The Speed Formula – Rugby Fitness Training | rugbyfitnesstraining.com

The Speed Formula – Rugby Fitness Training

Max Strength – This is the amount of force you can generate within the muscles. This is also called slow speed strength as it takes up to a second plus to exert maximum force. For sprinting the stronger you are the better. A key point to note is that it is the maximum strength  produced at the muscle angles involved in sprinting. While the squat is often assumed to be the max strength exercise with best cross over there are contrasting views on this. For the average amateur rugby player a 1 leg squat probably has the biggest cross over in my experience. Obviously the amount you can bench press will have little effect on your sprinting speed so ensure your training plan and goals are aligned

Speed Strength – This is the % of your maximum strength you can exert within the short space of time (~ 0.2 sec) that the foot is on the floor . The % of force you can output can be increased, meaning you are generating more ground impact and thus will go faster. Power exercises and plyometrics work on this facet.

Technique – The optimal mechanics will make a massive difference to your speed. This looks at foot placement, leg recovery, body angles, nervous system activation and more while ensuring they are optimal for the different elements of sprinting (first few yards, pick up, max speed and speed endurance elements of a sprint), albeit most rugby sprints never get past the acceleration phase. See more on sprinting technique here>>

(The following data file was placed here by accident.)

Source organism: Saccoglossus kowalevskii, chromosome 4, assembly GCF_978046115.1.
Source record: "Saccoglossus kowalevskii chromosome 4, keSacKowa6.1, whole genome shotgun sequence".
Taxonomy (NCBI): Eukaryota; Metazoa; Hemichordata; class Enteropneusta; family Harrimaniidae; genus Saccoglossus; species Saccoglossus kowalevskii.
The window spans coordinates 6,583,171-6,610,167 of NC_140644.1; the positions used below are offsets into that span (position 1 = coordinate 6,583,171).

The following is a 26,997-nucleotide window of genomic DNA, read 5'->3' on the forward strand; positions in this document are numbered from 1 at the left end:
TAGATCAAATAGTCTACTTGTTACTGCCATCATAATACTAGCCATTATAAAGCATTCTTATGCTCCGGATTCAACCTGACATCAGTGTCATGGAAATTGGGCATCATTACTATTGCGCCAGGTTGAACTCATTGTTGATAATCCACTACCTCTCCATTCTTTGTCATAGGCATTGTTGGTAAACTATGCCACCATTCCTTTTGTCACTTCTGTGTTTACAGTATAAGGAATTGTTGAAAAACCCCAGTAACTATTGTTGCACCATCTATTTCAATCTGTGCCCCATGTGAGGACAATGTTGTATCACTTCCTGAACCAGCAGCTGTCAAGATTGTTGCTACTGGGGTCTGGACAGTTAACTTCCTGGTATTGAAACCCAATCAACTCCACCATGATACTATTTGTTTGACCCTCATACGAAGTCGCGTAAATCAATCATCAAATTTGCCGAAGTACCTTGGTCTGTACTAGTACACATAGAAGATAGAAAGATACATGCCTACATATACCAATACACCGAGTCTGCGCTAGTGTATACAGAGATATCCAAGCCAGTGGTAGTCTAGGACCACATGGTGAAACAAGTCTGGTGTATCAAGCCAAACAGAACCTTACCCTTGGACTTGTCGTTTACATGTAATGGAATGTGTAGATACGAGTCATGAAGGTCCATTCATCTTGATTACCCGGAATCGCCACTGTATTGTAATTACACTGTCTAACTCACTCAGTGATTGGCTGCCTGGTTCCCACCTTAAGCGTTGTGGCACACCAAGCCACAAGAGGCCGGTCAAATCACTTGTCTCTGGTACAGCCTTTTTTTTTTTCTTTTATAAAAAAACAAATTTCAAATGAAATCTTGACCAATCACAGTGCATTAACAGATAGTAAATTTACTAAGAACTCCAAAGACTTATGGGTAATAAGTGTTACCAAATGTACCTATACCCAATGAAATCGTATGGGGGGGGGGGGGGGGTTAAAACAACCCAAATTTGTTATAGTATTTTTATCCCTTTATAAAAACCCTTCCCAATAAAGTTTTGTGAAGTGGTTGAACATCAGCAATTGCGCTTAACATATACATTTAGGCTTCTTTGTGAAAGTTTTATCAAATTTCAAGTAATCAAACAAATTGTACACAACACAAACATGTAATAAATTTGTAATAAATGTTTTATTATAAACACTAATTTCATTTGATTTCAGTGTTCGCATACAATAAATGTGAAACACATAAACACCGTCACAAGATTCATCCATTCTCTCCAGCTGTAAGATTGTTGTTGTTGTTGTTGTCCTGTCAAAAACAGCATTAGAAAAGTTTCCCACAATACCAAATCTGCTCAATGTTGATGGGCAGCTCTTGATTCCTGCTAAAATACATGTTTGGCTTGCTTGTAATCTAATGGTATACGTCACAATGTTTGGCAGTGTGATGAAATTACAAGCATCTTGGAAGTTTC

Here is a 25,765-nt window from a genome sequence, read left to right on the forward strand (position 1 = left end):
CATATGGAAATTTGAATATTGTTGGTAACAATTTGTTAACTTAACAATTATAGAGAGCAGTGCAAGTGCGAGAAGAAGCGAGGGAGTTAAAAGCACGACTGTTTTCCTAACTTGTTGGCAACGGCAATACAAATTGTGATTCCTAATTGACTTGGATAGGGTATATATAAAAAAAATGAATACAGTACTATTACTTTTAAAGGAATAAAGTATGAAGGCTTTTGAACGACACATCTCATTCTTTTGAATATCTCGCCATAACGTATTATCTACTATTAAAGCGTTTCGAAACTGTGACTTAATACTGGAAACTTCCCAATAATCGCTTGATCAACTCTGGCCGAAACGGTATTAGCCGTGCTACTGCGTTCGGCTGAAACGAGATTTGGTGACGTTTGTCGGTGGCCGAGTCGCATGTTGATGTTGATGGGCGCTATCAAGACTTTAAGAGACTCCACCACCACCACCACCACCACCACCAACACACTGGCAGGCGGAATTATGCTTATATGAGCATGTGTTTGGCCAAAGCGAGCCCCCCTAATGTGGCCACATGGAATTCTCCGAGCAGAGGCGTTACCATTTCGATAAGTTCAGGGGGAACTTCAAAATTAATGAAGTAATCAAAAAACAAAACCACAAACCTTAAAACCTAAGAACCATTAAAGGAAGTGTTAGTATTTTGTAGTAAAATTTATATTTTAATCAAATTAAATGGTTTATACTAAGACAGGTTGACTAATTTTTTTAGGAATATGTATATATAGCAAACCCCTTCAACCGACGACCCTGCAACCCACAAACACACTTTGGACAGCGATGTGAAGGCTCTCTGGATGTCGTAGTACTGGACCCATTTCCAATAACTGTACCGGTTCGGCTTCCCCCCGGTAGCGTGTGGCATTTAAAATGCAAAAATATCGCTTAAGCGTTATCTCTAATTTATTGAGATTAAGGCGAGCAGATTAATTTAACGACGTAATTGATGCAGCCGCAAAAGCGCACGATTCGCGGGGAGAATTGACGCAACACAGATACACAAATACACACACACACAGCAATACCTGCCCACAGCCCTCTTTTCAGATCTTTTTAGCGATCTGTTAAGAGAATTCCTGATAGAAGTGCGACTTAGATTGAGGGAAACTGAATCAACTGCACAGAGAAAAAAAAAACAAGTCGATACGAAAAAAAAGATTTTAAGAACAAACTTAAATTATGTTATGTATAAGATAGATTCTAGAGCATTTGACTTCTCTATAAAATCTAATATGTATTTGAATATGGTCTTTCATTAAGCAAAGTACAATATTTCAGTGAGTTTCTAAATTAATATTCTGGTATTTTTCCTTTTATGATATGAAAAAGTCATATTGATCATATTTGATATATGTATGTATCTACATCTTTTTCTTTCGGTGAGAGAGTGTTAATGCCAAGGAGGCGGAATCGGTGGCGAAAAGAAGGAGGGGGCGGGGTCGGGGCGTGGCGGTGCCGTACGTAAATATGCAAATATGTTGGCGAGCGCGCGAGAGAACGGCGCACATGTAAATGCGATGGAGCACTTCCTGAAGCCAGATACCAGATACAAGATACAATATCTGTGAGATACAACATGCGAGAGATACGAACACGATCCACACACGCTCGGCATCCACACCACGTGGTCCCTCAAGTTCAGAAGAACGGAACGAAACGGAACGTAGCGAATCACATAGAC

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Bio-mechanical efficiency - This could be put under all of the 3 above categories. Often your strength is greatly inhibited by the angles of the joints being slightly off. This refers to having locked ankle bones, compressed sacrum, rotated spine or lower leg bones and would even include breathing. While these are not serious injuries they can down regulate strength by 10-20%. These joint imbalances go hand in hand with faulty muscle activation techniques. This area is improved away from the weights room.

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Fatigue - However “fast” you are when there is acid in the legs, bruised muscles from contact and a down regulated nervous system from exertion your maximal output will be diminished and you will be slower than when fresh out of the changing rooms. Improve your resistance to fatigue through fitness and endurance based sprint work and you will diminish this effect to some extent.

Bodyweight - Sprinting at its basic level is strength vs weight. Professional sprinters are ridiculously strong and surprisingly light for how they appear just by looking at them. Rugby players are naturally heavier. You can help yourself here by dropping excess body fat so you are not carrying dead weight around in the form of extra KG’s. To lose body fat it is pretty much all about your nutrition.

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